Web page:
St. Rest M.B. Church, 3056-3058 West Polk St., Chicago
By Camilo Jose Vergara
An excerpt from Camilo Jose Vergara’s postscript to HOW THE OTHER HALF WORSHIPS (Rutgers University Press, 2005):
For four years I had been attending Sunday services, Bible school, choir rehearsals, revivals, and anniversaries in the nation’s poorest urban neighborhoods. I attended services in basements and on the second floor of former factories, places I was able to find only by the noise of rattles and the preaching and the energetic singing that came from inside. I drove nights through desolate streets looking for houses of worship with their lights on. I walked into happy celebrations and graduations. I felt close to strangers as they testified, and observed poor people as they were being fleeced out of their money.
I search for places where the homeless, the drug addicted, and those recently released from prison go for food, shelter, and clothing, and get those things plus religion. Newcomers are given a grim view of humanity. Hungry and sleepy visitors to the Emmanuel Baptist Rescue Mission in Los Angeles were told: “It is in the heart of men to do evil,” and are asked to belt out such hymns as “Send the Light,” and “What a Friend We Have in Jesus.” A few sheets of toilet paper are handed out to those who need to use the bathroom. After the service people are asked to go, ladies first, gentlemen and with crutches second, and then according to rows to the dining room for breakfast.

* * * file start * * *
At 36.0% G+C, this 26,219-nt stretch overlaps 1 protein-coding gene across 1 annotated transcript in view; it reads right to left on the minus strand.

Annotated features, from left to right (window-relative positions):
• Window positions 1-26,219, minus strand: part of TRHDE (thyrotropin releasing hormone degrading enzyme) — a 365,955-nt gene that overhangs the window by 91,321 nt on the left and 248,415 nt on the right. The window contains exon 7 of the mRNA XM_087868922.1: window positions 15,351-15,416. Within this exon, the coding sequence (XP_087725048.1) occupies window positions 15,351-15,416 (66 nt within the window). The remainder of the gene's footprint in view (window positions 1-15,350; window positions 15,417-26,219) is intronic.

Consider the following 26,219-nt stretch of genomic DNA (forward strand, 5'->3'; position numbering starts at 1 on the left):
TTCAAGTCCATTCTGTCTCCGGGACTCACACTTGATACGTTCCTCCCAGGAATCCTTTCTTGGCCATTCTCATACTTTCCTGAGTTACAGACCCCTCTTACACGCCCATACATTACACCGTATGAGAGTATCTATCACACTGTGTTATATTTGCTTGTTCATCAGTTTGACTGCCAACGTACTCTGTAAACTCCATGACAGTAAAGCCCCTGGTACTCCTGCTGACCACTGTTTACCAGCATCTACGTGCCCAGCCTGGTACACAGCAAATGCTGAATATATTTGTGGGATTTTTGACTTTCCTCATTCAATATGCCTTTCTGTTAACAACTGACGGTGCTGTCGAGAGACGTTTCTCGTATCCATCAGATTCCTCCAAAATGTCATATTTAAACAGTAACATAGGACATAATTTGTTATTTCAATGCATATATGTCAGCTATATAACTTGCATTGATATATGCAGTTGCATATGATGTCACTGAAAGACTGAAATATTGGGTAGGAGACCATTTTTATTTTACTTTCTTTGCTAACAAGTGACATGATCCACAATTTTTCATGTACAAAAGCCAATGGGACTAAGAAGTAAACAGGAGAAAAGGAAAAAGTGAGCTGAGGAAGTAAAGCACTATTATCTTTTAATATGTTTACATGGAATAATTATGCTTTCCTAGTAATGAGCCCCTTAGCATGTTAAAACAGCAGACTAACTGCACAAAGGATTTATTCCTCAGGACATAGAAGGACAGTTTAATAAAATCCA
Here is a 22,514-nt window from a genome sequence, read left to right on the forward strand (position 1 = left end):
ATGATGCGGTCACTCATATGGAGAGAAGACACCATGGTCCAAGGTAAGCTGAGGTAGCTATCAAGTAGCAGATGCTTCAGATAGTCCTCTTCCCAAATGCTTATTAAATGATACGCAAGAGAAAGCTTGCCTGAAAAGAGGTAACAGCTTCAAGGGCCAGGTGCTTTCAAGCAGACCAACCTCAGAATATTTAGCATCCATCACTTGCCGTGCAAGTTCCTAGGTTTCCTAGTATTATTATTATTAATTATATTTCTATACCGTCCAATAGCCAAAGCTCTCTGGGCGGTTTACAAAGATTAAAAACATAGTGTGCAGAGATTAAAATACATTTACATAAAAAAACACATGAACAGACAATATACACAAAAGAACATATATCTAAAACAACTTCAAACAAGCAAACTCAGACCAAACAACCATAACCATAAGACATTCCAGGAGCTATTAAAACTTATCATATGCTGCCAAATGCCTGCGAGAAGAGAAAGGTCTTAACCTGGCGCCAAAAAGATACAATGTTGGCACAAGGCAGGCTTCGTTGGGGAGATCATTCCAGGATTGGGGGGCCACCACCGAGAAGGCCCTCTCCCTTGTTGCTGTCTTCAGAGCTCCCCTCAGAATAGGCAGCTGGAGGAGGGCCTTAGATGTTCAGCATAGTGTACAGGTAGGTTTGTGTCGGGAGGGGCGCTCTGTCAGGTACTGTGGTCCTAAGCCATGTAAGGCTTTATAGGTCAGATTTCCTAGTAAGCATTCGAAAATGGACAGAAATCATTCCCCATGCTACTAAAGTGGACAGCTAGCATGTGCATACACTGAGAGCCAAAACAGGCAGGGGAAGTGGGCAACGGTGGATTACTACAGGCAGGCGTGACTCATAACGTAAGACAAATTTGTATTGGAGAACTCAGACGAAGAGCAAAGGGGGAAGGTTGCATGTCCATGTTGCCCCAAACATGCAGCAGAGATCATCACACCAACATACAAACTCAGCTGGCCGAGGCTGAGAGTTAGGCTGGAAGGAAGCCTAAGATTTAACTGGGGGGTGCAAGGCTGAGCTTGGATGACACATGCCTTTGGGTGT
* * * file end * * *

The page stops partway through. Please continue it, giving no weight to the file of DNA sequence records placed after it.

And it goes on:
I was often asked to explain my presence and said that I was writing a book on churches. Once asked to speak to the congregation during Sunday services at Saints of God House of Prayer in the Bronx I commented that in 2004, fewer churches were offering Thanksgiving dinner.
Bishop Craig Hall, the pastor, thinking I had come to service looking for a turkey, offered me money to buy one.
St. Rest M.B. Church, 3056 West Polk St., Chicago, IL, 1980
I met many people who assured me that God had spoken to them. I enjoyed listening to pastors who mixed American practicality with zeal to save souls.
Among passionate preachers I found many who in their sermons combined their religious views with witty stories about human follies.
My life will be duller if I stop visiting these churches. I will miss faith healing, speaking in tongues, and meeting people who believe that the spirit of God is in their sanctuaries and who treated me as a friend. I will be curious about new preaching styles and ecclesiastical fashions. I will miss the church buildings, their artifacts, and the food prepared in them. And I am certain that I will find myself humming “there are souls to rescue, there are souls to spare,” or Have thy own way. Have thy own way Lord” when I least expect it.
How could I hear promises from an “awesome God” with the power to give eternal life and to eliminate suffering and remain unaffected? In these houses of worship I found an oasis from a world obsessed with celebrity, youth, possessions, and status. If I had felt it in me, I would have repented, become a believer, and perhaps I would have walked with God.
Camilo Jose Vergara is a 2002 MacArthur fellow whose books include American Ruins and How the Other Half Worships.
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